Originally released back in 2011 when the 3DS was struggling, Star Fox 64 3D and The Legend of Zelda Ocarina of Time 3D acted as filler games in the slow line up of 3DS titles. Nintendo, being able to port these games quickly and without taking up too much work force allocation, opted to rush these titles to market to buy sometime to work on the eventual Fire Emblem Awakenings, Zelda A Link Between Worlds, Pokemon games and other fantastic first party 3DS titles. Currently available for 700 Coins via the dying Club Nintendo program, fans now have easy access to this space fighter that they might have missed or ignored when first available.
In short, Star Fox 64 3D holds up well as the overall gameplay is still fun, each stage is short which makes it suitable for portable play, and the 3D effect is nicely done and actually adds value. Yes, the dialog between squad mates are still some of the cheesiest dialog in gaming but that is why makes it so memorable and quotable, and the friendly AI is as annoying as ever. But there is something still charming about Star Fox 64 that makes the experience entertaining from beginning to end, with high scores to beat and tons of medals to earn. Dedicated fans can even unlock a secret ending that ties together the importance of the Star Fox lore. This is also the game to play if you want to know about those Smash Bros. characters you have been playing as for all these years.
The battle mode has also been completely reworked from the original. While it is nice to fight against local wireless opponents on your own screen or against computer controlled bots, battles are limited to Arwing dogfights only whereas the original mixed together flight, tank, and on-foot options that still retained balance. Having battle mode limited to local multiplayer only is a huge missed opportunity not having online play available but this was a rush job game after all. Also, it is a little strange seeing your opponent’s face via the front facing camera as you shoot them down on screen when they are just a couple feet away from you. The included gyroscope controls act well enough but doubtful anyone would prefer this method of control over the Circlepad. Further, using gyroscope controls also makes viewing the 3D effect nearly impossible which overall makes this a moot feature. Luckily, the redrawn graphics and 3D effects are nicely done, especially when compared to the N64 original.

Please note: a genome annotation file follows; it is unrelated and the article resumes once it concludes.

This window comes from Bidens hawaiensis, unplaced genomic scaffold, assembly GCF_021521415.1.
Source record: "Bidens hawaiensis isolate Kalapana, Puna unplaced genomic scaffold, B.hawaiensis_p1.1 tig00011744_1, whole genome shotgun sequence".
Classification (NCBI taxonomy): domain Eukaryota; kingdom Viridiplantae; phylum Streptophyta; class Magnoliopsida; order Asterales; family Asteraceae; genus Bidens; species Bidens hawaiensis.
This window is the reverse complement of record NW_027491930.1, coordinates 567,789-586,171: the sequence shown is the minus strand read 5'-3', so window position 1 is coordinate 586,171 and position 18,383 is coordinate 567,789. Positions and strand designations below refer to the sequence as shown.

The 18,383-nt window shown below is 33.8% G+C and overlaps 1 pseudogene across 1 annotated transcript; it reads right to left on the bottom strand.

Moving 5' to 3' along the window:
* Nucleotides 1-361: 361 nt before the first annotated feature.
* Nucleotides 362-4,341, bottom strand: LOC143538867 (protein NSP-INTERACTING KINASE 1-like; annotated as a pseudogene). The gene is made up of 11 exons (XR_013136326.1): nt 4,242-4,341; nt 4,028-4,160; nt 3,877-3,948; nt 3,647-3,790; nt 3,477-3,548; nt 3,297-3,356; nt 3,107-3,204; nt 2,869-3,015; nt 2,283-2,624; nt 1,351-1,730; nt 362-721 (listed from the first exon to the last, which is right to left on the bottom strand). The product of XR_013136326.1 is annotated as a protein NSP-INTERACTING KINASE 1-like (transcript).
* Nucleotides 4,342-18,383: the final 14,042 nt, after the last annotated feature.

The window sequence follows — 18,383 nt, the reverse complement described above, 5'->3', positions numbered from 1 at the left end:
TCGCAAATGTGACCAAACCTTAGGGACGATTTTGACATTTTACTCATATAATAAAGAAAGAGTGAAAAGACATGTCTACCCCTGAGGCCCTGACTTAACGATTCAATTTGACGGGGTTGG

One important thing to point out is that the 3DS hardware is different than the N64 controller. The N64’s bigger and lighter plastic buttons made it easy to rapidly tap the laser button to effortlessly shoot rapid fire. The 3DS buttons are more solid and cramped which makes physical thumb endurance an important factor. I found myself needing to take a short break in between each stage just to recover from thumb exhaustion. Also, Star Fox 64 will forever remain in history as the first title to use force feedback support via the Rumble Pak. With no rumble feature available through the 3DS hardware, fans will quickly realize something is missing without it. Luckily, newcomers will probably not know the difference.
If I had paid $40 for this game when it was first released on the 3DS a few years ago now, I probably would have felt a little short changed. But since I basically got this game for free via the Club Nintendo program, there really is nothing to complain about. Ignoring my nostalgia for this beloved title, Star Fox 64 3D is still worthwhile despite having a drop in the multiplayer department but makes me look forward to the upcoming Star Fox Wii U title.
Better Than: Star Fox Command and Star Fox Assault
What Is Up With: that super long tunnel the Star Fox team runs through in the opening cinematic. That must be the longest tunnel in gaming and it is supposed to be on a flying ship!
Wait For It: Star Fox Wii U
By: Zachary Gasiorowski, Editor in Chief myGamer.com